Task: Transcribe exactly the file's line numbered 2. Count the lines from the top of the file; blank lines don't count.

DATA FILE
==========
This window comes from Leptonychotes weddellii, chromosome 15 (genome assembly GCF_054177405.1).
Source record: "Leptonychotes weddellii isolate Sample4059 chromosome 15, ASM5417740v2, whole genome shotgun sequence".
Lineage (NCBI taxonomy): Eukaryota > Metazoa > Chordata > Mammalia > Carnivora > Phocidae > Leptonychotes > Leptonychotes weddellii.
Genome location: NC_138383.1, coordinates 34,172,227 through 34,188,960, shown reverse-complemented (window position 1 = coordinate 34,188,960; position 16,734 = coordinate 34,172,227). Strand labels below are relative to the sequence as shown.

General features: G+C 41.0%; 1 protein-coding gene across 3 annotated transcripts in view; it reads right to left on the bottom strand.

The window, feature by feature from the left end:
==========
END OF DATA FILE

Source record: "Leptonychotes weddellii isolate Sample4059 chromosome 15, ASM5417740v2, whole genome shotgun sequence".